Climate change: diverse threats call for a united response

Article Published 30 Jan 2009 Last modified 11 May 2021
2 min read
Climate change is happening and its effects are wide-ranging. While the worst effects may not hit Europe this year or next, we cannot afford to be complacent. Europeans must put in place timely, adequate and cost-effective adaptation measures.

Last year’s dramatic forest fires in Greece and floods in the United Kingdom once again showed the devastating power of the elements on humans and ecosystems. Troublingly, recent assessments by the Intergovernmental Panel on Climate Change (IPCC, 2007) and the European Environment Agency (EEA, 2008) indicate that global warming will increase the frequency and intensity of extreme weather-related events in the future.

The impacts of climate change are extensive and will vary across Europe. They include rising temperatures; more drought in southern Europe; river floods and storm surges; melting glaciers and sea ice; higher sea levels; and changing crop yields. Other impacts, such as the loss of biodiversity and ecosystem goods and services, threats to human health and damage to socio-economic activities (e.g., energy generation, transport, forestry, agriculture and tourism) still need to be fully assessed.

These changes would continue even if greenhouse gas emissions stopped today. Projections for 2080–2100 suggest that temperatures in Europe will rise by between 1 and 5.5 °C above 1961–1990 levels. We need proactive adaptation measures to moderate the effects.

Across Europe, the areas most vulnerable to climate change are the Arctic, the Mediterranean, mountain regions and low lying coastal areas. Correspondingly, the Netherlands is now developing plans to address coastal and river flooding in response to the potentially profound impact of rising sea levels and more frequent and intense storms. Habitats and coastal ecosystems on the Baltic, Black and Mediterranean Seas likewise face grave threats, with considerable loss of wetlands possible.

Rising average temperatures mean increased risks of fire in southern Europe and melting ice in mountainous regions, where the loss of glaciers and permafrost is likely to cause a surge in natural hazards, soil erosion and flooding. Already Austria is evaluating the risks to winter tourism, assessing its vulnerability to climate change and drawing up possible actions to adapt in time to minimise costs and impacts.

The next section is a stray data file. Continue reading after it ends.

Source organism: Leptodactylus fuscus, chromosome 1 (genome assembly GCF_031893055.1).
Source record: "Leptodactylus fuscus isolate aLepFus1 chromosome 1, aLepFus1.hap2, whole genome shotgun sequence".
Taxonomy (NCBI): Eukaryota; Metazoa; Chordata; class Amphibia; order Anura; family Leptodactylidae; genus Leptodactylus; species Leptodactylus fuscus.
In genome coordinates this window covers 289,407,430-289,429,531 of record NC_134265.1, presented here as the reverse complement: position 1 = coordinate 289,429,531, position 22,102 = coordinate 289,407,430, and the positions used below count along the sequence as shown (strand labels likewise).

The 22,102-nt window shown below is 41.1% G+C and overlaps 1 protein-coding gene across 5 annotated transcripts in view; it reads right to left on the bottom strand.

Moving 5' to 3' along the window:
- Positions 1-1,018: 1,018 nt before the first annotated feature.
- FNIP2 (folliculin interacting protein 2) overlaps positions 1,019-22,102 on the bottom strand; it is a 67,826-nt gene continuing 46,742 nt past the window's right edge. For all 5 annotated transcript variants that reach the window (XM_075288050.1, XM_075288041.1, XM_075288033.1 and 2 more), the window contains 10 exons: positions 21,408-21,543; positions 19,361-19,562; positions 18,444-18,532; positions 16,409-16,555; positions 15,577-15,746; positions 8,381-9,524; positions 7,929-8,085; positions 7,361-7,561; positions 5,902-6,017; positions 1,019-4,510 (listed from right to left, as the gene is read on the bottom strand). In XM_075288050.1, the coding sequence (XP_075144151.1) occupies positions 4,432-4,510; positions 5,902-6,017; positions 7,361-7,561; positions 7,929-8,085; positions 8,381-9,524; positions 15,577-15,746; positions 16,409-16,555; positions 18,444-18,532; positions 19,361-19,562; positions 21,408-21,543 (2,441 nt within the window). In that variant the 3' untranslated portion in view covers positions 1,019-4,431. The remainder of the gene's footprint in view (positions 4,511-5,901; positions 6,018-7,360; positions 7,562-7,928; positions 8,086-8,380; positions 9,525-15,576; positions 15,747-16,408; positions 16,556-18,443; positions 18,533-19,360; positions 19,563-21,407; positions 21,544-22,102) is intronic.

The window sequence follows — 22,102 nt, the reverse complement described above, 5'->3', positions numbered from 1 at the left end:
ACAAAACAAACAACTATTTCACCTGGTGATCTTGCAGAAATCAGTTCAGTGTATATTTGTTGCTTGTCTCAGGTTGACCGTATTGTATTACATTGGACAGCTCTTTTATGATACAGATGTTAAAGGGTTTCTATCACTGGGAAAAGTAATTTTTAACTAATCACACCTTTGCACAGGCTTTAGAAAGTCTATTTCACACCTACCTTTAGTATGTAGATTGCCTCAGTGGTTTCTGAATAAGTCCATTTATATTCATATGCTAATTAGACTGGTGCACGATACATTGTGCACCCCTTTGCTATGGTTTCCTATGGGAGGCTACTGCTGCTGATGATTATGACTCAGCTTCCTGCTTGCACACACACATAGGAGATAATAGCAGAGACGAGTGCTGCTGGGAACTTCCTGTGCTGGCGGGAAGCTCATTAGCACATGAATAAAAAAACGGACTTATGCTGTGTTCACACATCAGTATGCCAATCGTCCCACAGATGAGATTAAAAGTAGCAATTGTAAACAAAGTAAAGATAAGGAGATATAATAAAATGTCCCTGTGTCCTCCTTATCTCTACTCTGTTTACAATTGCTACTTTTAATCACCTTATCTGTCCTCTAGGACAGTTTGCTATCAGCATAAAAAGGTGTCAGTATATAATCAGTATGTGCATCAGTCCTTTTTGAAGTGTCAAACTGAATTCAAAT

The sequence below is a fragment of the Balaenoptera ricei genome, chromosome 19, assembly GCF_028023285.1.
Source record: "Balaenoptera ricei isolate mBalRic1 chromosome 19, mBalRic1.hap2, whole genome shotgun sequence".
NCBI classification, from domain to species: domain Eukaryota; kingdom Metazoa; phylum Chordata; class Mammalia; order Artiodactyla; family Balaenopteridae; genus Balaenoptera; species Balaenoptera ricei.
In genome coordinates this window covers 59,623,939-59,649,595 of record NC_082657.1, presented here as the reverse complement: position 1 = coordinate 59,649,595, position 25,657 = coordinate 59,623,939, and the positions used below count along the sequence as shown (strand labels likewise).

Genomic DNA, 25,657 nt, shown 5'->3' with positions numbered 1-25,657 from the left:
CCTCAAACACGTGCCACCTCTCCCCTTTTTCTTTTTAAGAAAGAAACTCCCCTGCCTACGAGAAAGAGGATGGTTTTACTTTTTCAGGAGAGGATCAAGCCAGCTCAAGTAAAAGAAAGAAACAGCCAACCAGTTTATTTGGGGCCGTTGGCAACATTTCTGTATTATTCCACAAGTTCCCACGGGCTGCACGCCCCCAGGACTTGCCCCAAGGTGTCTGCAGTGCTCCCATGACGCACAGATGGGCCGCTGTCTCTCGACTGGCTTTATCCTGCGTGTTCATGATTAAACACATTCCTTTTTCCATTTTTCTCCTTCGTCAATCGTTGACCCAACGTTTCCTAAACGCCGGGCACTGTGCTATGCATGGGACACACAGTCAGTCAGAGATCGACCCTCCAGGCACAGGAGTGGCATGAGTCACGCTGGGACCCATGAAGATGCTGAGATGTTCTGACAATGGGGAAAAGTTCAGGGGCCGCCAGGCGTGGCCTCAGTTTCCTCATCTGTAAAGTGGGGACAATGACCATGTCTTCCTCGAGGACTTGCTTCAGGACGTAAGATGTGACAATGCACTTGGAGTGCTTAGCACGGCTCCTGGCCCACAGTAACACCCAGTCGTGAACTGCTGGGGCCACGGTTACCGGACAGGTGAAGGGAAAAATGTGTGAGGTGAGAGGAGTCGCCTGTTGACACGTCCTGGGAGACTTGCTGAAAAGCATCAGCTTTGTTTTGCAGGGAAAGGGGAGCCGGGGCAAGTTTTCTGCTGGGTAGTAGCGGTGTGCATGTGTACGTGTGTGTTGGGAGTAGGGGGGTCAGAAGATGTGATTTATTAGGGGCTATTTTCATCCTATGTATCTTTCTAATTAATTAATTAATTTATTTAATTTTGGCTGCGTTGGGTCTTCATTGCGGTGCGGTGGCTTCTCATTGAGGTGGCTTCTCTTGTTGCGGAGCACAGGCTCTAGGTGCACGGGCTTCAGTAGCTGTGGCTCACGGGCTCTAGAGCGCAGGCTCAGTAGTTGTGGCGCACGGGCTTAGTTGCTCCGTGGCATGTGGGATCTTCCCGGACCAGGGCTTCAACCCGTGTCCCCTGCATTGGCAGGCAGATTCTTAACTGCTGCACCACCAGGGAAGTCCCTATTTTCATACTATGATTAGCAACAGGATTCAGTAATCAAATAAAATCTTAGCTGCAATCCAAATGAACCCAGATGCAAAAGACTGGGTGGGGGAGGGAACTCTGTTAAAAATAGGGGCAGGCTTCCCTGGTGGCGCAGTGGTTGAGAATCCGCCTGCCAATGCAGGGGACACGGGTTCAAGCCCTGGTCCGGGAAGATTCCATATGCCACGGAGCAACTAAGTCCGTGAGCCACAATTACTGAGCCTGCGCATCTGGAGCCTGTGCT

Some northern and western regions of Europe may experience beneficial impacts, particularly in the agriculture sector. But although climate change may increase yields in commercial forests in northern Europe, this gain is likely to be offset by increased variability in crop yields. Moreover, yield decreases are expected in Mediterranean regions and continental Europe due to more frequent droughts.

While Europeans face different threats from climate change across the continent, they are united by the common and urgent need to put in place timely, adequate, proportionate and cost-effective adaptation measures to avoid or lessen the negative impacts. Reducing vulnerability and increasing resilience is a common and pressing priority for all countries, regions, businesses and stakeholders in the European Union.


EEA, 2008. Impacts of Europe's changing climate – 2008 indicator-based assessment, European Environment Agency, Copenhagen.

R. Uhel and S. Isoard, 2008.  Regional adaptation to climate change: a European spatial planning challenge, InfoRegio Panorama, Nr. 25 - March 2008

IPCC, 2007. Climate Change 2007: Impacts, Adaptation and Vulnerability. Contribution of Working Group II to the Fourth Assessment Report of the Intergovernmental Panel on Climate Change, Cambridge, UK


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